A federal jury in Alexandria yesterday acquitted Computer Sciences Corp. and four individuals of charges they defrauded the General Services Administration in connection with a $100 million computer contract in the mid-1970s.
After the verdict was returned in U.S. District Court in Alexandria, Judge Richard L. Williams suggested from the bench that remaining criminal charges against the contractor are "not a case so much as . . . a lovers' quarrel."
"At some point it gets counterproductive and I hope counsel the prosecution will look at it realistically before we go into trial" on the remaining charges, Williams said.
In 1981, Williams dismissed a 57-count indictment against CSC, a giant California-based communications and computer firm, and six individuals. A federal appeals court later reinstated the charges, some of which were subsequently dropped. The verdict yesterday was in the first of three trials scheduled by Williams to resolve the remaining criminal charges against CSC and other defendants.
The Alexandria jury, which heard nine days of testimony that often explored highly technical areas of computer technology, yesterday acquitted each of the defendants of five counts of mail fraud and two counts of making false claims for payment from GSA.
The four individuals acquitted yesterday were John W. Luke, a CSC executive who was put on administrative leave after the indictments; Erwin L. Allen, a former CSC employe who is now a private consultant; Herbert G. Blecker, head of the Icarus Corp. of Maryland, which worked with CSC in the GSA contract; and Peter C. Loux, who left CSC to join Icarus.
The trial centered on a 1972 contract between CSC, which employs 5,000 people in the Washington area, and GSA to provide extensive computer services, including one called "COST," which was used by the Energy Research and Development Administration to analyze production of alternative fuels.
In the trial, prosecutors alleged that in 1974 CSC and Icarus, which owned software rights to COST, quarreled over how to divide income from the service. The prosecution contended that the two firms resolved their differences by raising the price on the service by 50 percent. The government argued that the two firms repackaged the service, gave it a new name and claimed it was improved when it was actually the same COST system.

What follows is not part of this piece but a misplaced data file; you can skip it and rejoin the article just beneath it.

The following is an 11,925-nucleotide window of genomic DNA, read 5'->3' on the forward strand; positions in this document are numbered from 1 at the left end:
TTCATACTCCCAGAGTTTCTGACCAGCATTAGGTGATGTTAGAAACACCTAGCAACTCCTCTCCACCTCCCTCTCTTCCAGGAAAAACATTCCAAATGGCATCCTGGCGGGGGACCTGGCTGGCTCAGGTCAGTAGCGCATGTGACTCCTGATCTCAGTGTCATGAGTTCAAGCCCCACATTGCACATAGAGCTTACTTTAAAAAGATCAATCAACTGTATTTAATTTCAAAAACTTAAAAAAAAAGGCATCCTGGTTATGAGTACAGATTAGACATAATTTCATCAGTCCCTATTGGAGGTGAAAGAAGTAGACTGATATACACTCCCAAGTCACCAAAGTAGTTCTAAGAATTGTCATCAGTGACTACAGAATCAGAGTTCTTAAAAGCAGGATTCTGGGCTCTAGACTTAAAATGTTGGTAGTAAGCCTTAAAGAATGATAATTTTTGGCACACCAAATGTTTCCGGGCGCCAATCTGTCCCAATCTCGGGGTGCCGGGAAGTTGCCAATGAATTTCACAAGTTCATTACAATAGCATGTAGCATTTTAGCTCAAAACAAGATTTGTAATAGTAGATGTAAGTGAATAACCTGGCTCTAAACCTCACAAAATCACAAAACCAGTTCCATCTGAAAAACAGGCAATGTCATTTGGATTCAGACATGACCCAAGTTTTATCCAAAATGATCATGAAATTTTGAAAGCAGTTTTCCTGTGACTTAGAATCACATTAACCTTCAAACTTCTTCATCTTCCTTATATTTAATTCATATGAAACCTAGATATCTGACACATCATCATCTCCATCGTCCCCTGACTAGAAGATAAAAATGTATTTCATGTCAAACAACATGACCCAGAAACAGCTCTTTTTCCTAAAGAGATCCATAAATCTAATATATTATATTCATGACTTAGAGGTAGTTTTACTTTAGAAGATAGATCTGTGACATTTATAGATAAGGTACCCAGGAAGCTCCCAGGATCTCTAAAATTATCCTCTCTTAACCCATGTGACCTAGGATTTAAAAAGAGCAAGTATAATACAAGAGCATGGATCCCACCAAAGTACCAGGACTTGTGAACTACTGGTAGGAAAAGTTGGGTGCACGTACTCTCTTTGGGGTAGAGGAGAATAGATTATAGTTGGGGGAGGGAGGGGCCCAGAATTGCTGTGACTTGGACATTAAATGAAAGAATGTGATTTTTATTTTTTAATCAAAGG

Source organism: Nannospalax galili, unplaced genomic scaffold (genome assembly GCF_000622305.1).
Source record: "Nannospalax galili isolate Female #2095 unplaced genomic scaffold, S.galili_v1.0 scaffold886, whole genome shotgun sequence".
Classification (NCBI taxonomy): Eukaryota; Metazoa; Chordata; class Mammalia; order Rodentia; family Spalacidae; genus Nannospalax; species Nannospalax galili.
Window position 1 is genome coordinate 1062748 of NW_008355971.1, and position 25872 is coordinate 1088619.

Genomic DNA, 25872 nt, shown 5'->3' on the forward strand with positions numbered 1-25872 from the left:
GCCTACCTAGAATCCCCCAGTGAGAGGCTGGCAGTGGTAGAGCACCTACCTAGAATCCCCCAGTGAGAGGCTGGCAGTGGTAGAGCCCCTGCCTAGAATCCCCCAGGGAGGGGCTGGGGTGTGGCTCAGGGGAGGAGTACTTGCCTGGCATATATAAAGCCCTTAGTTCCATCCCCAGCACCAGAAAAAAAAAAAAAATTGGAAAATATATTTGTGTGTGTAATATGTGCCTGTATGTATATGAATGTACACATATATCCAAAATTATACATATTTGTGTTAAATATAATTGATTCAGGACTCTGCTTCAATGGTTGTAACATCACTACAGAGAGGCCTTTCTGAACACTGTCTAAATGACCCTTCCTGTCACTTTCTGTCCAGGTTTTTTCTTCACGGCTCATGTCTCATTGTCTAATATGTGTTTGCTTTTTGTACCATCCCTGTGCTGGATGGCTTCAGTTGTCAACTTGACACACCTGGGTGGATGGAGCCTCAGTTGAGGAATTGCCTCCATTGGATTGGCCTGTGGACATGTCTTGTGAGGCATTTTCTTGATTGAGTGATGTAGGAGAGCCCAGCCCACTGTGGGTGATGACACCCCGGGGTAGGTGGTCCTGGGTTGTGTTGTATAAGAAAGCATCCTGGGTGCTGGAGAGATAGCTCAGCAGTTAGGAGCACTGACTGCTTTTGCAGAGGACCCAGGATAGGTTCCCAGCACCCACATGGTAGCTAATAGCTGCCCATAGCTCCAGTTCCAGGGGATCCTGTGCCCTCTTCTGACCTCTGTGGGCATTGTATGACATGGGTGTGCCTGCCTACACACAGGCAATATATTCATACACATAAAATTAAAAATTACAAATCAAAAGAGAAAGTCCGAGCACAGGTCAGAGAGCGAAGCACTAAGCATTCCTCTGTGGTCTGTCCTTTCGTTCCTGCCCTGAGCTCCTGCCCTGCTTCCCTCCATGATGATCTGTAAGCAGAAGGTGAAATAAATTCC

The defendants denied that they had lied to the government and argued that federal officials were kept fully informed of changes being made in the service. The defense argued that the new service was in fact an improvement over the old one, which together with higher costs to the company justified a higher price.
CSC spokesman Bruce Plowman yesterday said the company was confident that the remaining charges against all the defendants are groundless. "We regret the expenditure of so much time and money that this has required, both from the company's point of view and the taxpayers'," Plowman said.
When asked about Williams' suggestion that the government consider abandoning the remaining portion of its case, Justice Department prosecutor William Lynch declined comment except to say, "The next case is set for trial June 27th."
CSC has been a major supplier of computer software and communications services to the federal government through civilian and military contracts. The fraud case against the company stemmed from a lengthy federal investigation of corruption at the General Services Administration.